British hunters ‘paying to kill endangered giraffes in Africa’, campaigners say

Countries across world meet to discuss proposals to protect threatened giants

Eleanor Busby
Saturday 17 August 2019 18:55 BST
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Giraffe numbers have fallen precipitously in recent decades
Giraffe numbers have fallen precipitously in recent decades

A growing number of British trophy hunters are paying to kill giraffes in Africa despite fears of extinction, campaigners say.

British-run companies are also selling package trips where hunters can shoot threatened animals.

It comes as 180 countries meet to consider proposals to protect giraffes and other threatened animals under the Convention on International Trade in Endangered Species (Cites).

There are currently no international trade rules that protect giraffes, meaning that trophies and body parts can be exported and imported without any checks or records.

But if a proposal from six African countries is approved, countries that export body parts from giraffes would have to keep records of the exports and trophy hunting would be regulated.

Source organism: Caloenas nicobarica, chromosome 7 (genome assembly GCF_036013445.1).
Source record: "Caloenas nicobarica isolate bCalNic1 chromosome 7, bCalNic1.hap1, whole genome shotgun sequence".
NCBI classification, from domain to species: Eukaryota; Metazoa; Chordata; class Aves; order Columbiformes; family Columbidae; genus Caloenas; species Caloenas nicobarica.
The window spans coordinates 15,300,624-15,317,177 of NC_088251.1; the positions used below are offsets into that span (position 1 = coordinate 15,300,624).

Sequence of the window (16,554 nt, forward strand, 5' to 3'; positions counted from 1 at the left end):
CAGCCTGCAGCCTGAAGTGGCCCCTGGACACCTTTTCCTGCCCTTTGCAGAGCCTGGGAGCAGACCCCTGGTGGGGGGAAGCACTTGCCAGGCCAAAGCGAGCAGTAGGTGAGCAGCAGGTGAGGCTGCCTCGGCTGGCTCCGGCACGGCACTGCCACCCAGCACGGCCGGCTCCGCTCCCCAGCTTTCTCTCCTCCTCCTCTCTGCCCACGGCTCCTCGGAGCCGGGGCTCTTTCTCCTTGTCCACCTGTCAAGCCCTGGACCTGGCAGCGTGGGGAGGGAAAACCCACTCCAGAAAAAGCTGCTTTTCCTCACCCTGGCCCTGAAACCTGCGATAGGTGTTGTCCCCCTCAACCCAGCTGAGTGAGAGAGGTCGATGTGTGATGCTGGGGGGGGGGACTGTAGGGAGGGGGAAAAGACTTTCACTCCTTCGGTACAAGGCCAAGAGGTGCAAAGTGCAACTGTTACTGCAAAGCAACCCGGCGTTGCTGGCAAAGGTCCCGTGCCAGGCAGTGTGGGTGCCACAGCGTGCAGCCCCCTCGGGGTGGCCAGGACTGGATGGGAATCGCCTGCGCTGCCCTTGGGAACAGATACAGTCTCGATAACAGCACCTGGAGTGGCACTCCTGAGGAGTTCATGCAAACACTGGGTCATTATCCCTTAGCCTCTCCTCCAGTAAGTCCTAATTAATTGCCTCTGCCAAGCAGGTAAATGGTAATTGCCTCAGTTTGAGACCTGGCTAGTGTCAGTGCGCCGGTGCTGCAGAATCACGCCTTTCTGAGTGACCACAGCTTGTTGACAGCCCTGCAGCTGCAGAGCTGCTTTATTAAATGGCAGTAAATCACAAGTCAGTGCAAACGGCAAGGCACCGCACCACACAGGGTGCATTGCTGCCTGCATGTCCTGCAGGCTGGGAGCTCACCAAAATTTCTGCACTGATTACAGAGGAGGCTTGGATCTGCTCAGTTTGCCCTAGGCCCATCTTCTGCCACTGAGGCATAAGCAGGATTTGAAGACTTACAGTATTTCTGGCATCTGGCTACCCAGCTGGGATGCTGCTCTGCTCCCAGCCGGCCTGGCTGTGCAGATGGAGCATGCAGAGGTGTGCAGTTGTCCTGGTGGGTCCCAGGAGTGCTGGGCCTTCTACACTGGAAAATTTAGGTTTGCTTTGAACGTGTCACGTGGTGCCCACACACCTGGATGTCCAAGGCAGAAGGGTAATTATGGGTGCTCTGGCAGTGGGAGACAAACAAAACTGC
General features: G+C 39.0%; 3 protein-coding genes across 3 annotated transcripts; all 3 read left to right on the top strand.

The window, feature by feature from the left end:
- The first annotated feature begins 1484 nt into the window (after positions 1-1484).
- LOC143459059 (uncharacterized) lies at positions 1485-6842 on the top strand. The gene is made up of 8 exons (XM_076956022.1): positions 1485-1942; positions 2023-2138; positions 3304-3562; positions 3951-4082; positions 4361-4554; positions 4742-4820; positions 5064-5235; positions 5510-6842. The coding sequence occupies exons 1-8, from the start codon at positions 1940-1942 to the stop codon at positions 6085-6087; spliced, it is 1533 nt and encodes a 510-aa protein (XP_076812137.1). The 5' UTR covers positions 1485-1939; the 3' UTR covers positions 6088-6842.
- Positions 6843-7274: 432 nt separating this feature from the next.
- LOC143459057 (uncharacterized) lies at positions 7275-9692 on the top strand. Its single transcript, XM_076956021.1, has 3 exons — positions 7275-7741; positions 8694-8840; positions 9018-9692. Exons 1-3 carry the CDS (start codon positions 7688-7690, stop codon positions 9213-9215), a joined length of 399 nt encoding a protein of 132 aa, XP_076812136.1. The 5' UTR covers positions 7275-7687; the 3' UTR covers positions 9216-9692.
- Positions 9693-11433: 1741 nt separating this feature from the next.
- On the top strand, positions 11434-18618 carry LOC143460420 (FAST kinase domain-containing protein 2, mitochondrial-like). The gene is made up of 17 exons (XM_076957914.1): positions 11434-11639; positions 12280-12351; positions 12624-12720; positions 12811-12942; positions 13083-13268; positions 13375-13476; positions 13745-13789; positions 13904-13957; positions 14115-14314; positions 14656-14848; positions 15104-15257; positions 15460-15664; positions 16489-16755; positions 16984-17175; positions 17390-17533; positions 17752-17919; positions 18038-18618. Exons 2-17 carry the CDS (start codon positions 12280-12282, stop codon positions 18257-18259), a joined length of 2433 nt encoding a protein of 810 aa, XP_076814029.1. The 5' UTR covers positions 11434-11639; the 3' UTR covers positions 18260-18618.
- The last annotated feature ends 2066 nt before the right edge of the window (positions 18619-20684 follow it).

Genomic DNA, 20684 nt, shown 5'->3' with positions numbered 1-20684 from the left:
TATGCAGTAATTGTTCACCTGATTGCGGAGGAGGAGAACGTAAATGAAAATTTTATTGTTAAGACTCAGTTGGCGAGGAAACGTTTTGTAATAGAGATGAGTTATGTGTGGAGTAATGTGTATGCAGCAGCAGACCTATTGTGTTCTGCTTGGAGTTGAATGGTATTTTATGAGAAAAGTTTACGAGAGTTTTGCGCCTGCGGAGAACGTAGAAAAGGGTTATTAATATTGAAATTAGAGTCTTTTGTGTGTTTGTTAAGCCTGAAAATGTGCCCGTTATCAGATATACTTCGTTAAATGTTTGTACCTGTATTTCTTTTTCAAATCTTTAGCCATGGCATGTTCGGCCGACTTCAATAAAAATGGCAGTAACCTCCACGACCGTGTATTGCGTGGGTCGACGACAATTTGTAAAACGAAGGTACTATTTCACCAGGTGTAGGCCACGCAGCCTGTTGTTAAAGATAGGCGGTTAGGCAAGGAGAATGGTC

In what has been described as a “silent extinction”, giraffe numbers have fallen by up to 40 per cent over the last 30 years due to threats including trade in their parts, as well as habitat loss, illegal hunting and civil war, conservationists said.

Despite these concerns, hunters can pay less than £2,000 to kill a giraffe.

Eduardo Goncalves, of the Campaign to Ban Trophy Hunting, told The Independent: “There is a greater number of British trophy hunters then there were a decade ago.

“There are also now British safari companies that organise hunting expeditions where you pay to shoot these things.”

He added: “The other thing is there is more and different species that trophy hunters are now going after.

“Traditionally people thought it was things like leopards, elephants, lions or zebra. Now you are looking at some really bizarre creatures that are on the menu – like giraffes and monkeys.

“There are actually quite a number of British trophy hunters out there.”

Hunters say that income generated by people paying to shoot animals helps protect the remainder, and that culling is an important part of conservation.

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Matt Collis, director of international policy at the International Fund for Animal Welfare (Ifaw), said: “It is important that giraffes are listed by Cites because currently we can’t say for certain how much of their huge population decline is due to trade.

“We do know it is a significant factor though as the only country that currently collects data on trade in giraffes, the US, has reported almost 40,000 giraffe items traded in a decade, from 2006 to 2015.”

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